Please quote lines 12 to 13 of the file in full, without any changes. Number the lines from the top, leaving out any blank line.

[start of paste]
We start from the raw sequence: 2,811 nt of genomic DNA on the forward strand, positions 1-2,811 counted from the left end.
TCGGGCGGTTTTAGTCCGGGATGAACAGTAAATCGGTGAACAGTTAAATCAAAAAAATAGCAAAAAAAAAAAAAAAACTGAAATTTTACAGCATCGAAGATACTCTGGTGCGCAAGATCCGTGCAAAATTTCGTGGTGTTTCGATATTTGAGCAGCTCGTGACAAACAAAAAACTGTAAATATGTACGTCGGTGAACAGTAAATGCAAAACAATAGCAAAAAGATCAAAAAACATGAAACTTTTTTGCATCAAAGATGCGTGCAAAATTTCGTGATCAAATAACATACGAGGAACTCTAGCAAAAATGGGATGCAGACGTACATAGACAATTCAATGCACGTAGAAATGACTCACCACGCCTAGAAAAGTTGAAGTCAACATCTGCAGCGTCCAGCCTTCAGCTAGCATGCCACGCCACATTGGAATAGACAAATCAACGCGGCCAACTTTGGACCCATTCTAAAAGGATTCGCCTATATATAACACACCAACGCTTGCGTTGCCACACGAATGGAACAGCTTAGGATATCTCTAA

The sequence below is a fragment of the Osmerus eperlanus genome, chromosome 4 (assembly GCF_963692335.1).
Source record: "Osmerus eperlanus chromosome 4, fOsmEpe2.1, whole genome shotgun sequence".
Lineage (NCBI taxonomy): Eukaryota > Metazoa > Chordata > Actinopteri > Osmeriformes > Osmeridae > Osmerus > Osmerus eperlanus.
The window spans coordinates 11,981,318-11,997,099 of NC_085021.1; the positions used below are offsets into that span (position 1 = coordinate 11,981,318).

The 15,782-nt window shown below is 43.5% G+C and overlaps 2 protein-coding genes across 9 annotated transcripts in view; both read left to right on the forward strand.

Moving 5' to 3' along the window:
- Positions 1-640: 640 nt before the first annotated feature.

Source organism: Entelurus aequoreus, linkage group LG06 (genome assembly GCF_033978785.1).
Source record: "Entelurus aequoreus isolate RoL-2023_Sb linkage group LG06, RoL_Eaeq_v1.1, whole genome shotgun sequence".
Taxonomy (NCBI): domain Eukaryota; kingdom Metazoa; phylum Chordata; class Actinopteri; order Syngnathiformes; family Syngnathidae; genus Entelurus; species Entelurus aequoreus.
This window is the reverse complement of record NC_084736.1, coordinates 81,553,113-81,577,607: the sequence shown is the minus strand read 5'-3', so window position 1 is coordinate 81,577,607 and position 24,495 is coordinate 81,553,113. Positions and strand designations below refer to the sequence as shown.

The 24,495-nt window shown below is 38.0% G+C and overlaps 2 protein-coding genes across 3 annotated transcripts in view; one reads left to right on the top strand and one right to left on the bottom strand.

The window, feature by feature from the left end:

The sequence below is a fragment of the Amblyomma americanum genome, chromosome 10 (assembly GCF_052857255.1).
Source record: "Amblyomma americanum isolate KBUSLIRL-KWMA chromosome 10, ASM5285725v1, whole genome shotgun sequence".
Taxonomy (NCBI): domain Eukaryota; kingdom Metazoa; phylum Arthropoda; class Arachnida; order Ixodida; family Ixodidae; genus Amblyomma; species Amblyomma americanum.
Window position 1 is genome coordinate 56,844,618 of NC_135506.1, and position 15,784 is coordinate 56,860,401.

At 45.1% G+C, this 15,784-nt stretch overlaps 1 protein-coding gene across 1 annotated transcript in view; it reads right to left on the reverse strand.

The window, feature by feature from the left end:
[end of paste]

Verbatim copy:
Taxonomy (NCBI): domain Eukaryota; kingdom Metazoa; phylum Chordata; class Actinopteri; order Syngnathiformes; family Syngnathidae; genus Entelurus; species Entelurus aequoreus.
This window is the reverse complement of record NC_084736.1, coordinates 81,553,113-81,577,607: the sequence shown is the minus strand read 5'-3', so window position 1 is coordinate 81,577,607 and position 24,495 is coordinate 81,553,113. Positions and strand designations below refer to the sequence as shown.